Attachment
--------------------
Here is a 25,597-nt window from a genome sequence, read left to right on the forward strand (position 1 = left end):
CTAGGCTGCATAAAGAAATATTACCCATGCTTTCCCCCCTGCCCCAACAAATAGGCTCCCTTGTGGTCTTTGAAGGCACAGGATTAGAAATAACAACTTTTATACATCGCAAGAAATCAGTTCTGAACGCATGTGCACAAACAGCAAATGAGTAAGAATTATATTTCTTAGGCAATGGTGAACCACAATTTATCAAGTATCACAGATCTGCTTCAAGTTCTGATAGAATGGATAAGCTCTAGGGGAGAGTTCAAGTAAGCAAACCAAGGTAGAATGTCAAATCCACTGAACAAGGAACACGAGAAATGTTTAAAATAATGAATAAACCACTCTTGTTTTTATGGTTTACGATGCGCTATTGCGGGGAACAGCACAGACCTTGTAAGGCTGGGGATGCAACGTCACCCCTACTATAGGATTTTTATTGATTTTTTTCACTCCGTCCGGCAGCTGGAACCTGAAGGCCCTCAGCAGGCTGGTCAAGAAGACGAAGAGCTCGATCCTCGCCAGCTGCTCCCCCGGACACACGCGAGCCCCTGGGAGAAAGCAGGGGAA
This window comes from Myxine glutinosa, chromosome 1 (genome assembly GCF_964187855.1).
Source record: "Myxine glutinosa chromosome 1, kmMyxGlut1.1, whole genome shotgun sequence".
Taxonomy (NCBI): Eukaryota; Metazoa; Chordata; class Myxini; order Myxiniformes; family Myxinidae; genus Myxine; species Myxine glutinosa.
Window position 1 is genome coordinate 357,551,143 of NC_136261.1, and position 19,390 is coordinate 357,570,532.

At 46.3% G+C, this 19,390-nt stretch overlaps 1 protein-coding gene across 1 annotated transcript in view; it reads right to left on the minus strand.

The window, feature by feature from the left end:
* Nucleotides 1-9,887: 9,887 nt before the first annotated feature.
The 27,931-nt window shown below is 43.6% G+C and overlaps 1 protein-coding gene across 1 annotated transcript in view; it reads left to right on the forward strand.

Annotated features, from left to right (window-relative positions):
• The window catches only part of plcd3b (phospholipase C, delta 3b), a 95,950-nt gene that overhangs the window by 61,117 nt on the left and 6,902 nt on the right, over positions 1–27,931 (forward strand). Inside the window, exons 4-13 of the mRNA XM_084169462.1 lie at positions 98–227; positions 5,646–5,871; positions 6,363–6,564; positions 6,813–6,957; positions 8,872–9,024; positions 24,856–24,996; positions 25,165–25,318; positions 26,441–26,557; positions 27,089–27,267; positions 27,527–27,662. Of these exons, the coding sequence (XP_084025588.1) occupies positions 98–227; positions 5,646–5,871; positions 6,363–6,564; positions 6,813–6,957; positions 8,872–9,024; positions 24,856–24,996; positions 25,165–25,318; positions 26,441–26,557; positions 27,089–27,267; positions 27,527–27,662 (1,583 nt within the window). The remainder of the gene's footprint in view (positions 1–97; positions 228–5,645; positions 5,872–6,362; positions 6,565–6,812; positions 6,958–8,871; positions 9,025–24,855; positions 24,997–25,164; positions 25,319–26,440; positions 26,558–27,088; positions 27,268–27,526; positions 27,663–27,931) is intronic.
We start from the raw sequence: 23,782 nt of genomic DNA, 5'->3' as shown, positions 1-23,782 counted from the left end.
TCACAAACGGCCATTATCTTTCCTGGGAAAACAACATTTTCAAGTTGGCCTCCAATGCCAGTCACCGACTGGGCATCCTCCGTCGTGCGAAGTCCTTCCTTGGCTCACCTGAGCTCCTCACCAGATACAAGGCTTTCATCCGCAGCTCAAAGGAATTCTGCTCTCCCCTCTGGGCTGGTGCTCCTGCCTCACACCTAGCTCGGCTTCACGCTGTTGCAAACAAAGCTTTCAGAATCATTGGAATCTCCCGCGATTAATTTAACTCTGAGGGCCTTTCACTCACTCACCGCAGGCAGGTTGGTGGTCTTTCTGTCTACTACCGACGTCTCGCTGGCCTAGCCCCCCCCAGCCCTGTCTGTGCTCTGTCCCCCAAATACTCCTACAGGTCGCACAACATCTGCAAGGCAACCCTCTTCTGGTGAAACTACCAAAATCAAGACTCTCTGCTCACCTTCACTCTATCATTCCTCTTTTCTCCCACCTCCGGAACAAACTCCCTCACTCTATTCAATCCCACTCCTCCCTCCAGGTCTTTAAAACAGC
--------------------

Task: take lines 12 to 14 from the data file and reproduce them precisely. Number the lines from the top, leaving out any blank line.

• The window catches only part of plcd3b (phospholipase C, delta 3b), a 95,950-nt gene that overhangs the window by 61,117 nt on the left and 6,902 nt on the right, over positions 1–27,931 (forward strand). Inside the window, exons 4-13 of the mRNA XM_084169462.1 lie at positions 98–227; positions 5,646–5,871; positions 6,363–6,564; positions 6,813–6,957; positions 8,872–9,024; positions 24,856–24,996; positions 25,165–25,318; positions 26,441–26,557; positions 27,089–27,267; positions 27,527–27,662. Of these exons, the coding sequence (XP_084025588.1) occupies positions 98–227; positions 5,646–5,871; positions 6,363–6,564; positions 6,813–6,957; positions 8,872–9,024; positions 24,856–24,996; positions 25,165–25,318; positions 26,441–26,557; positions 27,089–27,267; positions 27,527–27,662 (1,583 nt within the window). The remainder of the gene's footprint in view (positions 1–97; positions 228–5,645; positions 5,872–6,362; positions 6,565–6,812; positions 6,958–8,871; positions 9,025–24,855; positions 24,997–25,164; positions 25,319–26,440; positions 26,558–27,088; positions 27,268–27,526; positions 27,663–27,931) is intronic.
We start from the raw sequence: 23,782 nt of genomic DNA, 5'->3' as shown, positions 1-23,782 counted from the left end.
TCACAAACGGCCATTATCTTTCCTGGGAAAACAACATTTTCAAGTTGGCCTCCAATGCCAGTCACCGACTGGGCATCCTCCGTCGTGCGAAGTCCTTCCTTGGCTCACCTGAGCTCCTCACCAGATACAAGGCTTTCATCCGCAGCTCAAAGGAATTCTGCTCTCCCCTCTGGGCTGGTGCTCCTGCCTCACACCTAGCTCGGCTTCACGCTGTTGCAAACAAAGCTTTCAGAATCATTGGAATCTCCCGCGATTAATTTAACTCTGAGGGCCTTTCACTCACTCACCGCAGGCAGGTTGGTGGTCTTTCTGTCTACTACCGACGTCTCGCTGGCCTAGCCCCCCCCAGCCCTGTCTGTGCTCTGTCCCCCAAATACTCCTACAGGTCGCACAACATCTGCAAGGCAACCCTCTTCTGGTGAAACTACCAAAATCAAGACTCTCTGCTCACCTTCACTCTATCATTCCTCTTTTCTCCCACCTCCGGAACAAACTCCCTCACTCTATTCAATCCCACTCCTCCCTCCAGGTCTTTAAAACAGC